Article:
One of my favorite things to do in addition to ski racing is to run, hike and climb in the mountains. I grew up in the Cascades of Washington and my passion for the mountains has for the most part been put on hold as I pursue my ski racing goals and dreams. I am grateful for the opportunities I do get throughout the year to play in the mountains and train for skiing.
One of the worst things that can happen to an athlete during training camp is to catch a cold. Red leaves and the promise of snow in the future also bring around the common cold. Combined with tougher training in preparation for racing season and sickness can be tricky to avoid. Three days in to our second week of high altitude fall training camp I found myself with an itchy throat and a water faucet for a nose.
For many people the common cold is simply a nuisance but for an athlete it can be a big deal. During the racing season when I get a cold I generally take time off from training until I feel I have recovered, however since it is only October I decided to try and train through my head cold. The risk in training through your cold is that it can move from your head to your chest and then go from days to weeks before you recover.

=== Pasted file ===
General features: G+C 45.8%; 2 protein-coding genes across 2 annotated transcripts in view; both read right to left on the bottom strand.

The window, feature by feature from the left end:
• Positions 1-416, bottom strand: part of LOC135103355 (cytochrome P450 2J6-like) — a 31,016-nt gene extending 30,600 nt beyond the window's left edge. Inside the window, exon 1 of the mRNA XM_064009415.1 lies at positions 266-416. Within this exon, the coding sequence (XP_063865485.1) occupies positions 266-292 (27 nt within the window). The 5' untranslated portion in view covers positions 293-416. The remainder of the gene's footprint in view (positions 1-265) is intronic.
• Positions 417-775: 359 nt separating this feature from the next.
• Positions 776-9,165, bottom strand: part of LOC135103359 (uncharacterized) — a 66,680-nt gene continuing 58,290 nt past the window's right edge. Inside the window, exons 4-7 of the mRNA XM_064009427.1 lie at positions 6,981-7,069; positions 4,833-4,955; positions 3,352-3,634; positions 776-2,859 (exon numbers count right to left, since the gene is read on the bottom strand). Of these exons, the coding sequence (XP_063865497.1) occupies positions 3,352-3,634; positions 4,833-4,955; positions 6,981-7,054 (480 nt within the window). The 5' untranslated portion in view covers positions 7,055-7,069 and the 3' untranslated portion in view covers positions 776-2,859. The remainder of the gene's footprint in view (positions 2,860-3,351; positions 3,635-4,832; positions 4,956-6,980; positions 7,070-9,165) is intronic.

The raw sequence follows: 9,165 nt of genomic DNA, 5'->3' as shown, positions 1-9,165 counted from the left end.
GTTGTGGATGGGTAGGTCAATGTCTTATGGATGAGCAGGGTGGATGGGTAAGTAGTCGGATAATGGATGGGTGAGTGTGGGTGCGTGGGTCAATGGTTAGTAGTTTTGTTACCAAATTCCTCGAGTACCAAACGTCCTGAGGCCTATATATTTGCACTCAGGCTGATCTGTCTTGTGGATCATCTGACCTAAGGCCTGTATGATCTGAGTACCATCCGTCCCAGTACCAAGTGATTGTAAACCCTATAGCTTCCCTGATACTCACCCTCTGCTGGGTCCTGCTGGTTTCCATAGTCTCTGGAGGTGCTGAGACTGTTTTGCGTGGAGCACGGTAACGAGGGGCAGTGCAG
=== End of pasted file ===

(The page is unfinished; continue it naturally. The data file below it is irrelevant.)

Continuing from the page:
I am very fortunate to have my teammate and wife, Caitlin
to help take care of me at home and on the road.
I backed off my weekly training load by decreasing the intensity in my workouts. I think the blood moving around in my body when I trained at a distance pace and heart rate actually helped flush some of the sickness out of me.
It is hard at training camp to ski easy and slow when your teammates and friends are working hard in intervals and time trials but the patience paid off. I woke up Saturday morning to a beautiful fall day and the ability to breath out of my nose.
Noah, Caitlin and Mikey and I set off for a nice long run in the mountains.
The mountains have always had a rejuvenating effect on me.
I finished our run on Saturday tired but feeling healthy and fresh.